It’s no accident that the last ten days of the calendar year, the time of the winter solstice and the on-going cycle, happen to be the time designated for the celebration of those events, holidays, rituals, birthdays, that speak of the coming of life and light, of hope and thanksgiving.
With the passage of every solstice, summer or winter, as the earth continues its journey around the sun, something else of great importance takes place. Those who observe it, experience it, think on it, process it, and register the reality of it, deep down, where knowledge has no need of memorization, come to realize that although humans appear to live these linear, existential, “birth, growth, decay, and death” lives, the linear string of each person’s life is laid along the rising circumference of a circular spiral that bears all. The implication is this: In the course of one’s life, one visits one’s self over and over again, in the same way one visits the seasons of the year (and of life) over and over again.
It’s why there can be a dark winter in one’s youth and a brilliant spring in one’s advanced years. It’s why a teenager can feel as old as the weight of life, itself, and a senior citizen can have the heart and spirit of a young man about to take his first independent steps on to the world’s stage. It’s why one’s calendar age is an abstract thing, a mere number that signifies the opportunities one’s had to continue on the upward spiral. It’s why in a person’s life there can be periods of gestation when very little appears to be getting done while the winter seed buried deep gathers all the nutrients to show itself at some later time. It’s why all success is riddled with failures and why all failures are but steps to take in an ongoing effort to reach some desired end. It’s why the notions of “arrival” or “departure” are chimeras. It’s why everyone and everything rises and falls and rises and falls – from Napoleon to the village idiot (who’s no idiot, by the way), from Rome to America, from the sad end of Michael Jackson to the hyped or warranted promise of One Direction.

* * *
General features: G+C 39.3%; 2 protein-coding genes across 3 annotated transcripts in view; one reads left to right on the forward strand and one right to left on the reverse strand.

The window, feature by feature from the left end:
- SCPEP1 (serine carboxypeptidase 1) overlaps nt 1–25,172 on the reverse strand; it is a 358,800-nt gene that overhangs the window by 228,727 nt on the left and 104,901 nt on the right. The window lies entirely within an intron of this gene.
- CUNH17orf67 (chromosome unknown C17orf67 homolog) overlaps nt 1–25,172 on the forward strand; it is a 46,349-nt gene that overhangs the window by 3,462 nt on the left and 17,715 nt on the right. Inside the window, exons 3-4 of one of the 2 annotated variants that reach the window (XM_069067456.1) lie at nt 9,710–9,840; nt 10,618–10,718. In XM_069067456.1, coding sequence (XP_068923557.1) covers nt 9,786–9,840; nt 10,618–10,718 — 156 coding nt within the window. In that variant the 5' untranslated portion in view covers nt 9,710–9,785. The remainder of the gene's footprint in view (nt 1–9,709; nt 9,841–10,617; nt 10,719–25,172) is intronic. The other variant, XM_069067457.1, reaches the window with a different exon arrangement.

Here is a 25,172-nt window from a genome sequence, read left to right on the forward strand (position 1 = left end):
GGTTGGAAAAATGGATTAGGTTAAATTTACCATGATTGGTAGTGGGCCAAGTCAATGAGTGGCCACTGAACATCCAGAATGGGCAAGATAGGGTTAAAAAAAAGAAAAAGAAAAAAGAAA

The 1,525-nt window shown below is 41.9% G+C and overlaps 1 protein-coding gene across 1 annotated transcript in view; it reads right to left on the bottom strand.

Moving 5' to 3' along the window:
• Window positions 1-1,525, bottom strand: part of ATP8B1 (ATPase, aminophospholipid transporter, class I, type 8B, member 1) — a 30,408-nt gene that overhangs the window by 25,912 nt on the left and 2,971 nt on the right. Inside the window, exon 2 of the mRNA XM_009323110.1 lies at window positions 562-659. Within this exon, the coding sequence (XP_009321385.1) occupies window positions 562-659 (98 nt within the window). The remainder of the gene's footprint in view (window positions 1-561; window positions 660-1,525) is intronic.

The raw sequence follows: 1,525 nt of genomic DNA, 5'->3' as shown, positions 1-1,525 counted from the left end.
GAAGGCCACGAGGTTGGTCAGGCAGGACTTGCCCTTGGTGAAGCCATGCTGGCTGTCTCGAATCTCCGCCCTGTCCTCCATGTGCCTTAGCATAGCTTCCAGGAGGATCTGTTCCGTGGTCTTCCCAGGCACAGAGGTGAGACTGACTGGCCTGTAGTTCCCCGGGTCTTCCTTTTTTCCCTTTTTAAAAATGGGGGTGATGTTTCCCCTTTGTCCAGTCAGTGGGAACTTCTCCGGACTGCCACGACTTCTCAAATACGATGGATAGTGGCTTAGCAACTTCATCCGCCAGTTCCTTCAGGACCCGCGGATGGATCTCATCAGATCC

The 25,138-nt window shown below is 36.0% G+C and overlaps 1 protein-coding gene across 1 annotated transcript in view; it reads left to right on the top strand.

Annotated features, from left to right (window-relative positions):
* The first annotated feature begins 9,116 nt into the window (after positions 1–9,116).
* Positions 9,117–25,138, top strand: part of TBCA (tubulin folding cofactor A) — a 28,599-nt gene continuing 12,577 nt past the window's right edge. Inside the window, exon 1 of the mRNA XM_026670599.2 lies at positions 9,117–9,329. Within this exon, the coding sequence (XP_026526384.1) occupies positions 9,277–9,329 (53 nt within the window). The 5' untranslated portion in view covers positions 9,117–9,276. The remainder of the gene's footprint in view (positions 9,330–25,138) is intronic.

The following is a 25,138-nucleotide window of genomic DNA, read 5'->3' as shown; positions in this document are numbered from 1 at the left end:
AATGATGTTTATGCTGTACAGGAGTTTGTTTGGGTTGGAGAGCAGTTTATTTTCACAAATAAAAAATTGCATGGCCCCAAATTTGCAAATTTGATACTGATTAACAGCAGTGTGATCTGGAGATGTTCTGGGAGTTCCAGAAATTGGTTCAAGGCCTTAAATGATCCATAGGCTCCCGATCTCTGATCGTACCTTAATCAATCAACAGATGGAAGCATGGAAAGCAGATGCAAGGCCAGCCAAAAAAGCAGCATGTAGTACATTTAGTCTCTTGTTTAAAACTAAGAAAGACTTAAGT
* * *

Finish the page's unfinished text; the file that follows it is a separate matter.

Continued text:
All of nature is always and everywhere seeking to communicate its entire self to each and every person. The cycle, itself, iterated and reiterated in climates, tides, markets, desires, relationships, opportunities, sufferings, health, peace and conflict – the whole “to everything there’s a season” litany (with nods to Ecclesiastes, Pete Seeger and The Byrds) – is the underlying form of forms, whole and complete in and of itself. Within the cycle, the winter solstice is but one of an infinite array of messages. Because the vocabulary is foreign and difficult to discern, like Daisy Buchanan, people tend to miss the longest or the shortest day of the year. Maybe that’s why people have the holidays with the songs and the sweets and the gifts and the gatherings – so as not to miss what’s already there.
Christmas is about birth and rebirth, the retreat of darkness and the coming of light. With that in mind, no matter what one chooses to call the holiday one celebrates to remember, to notice, to take in the greater mysteries resident within the cycle and the winter solstice, Merry Christmas to all and to all a good morning.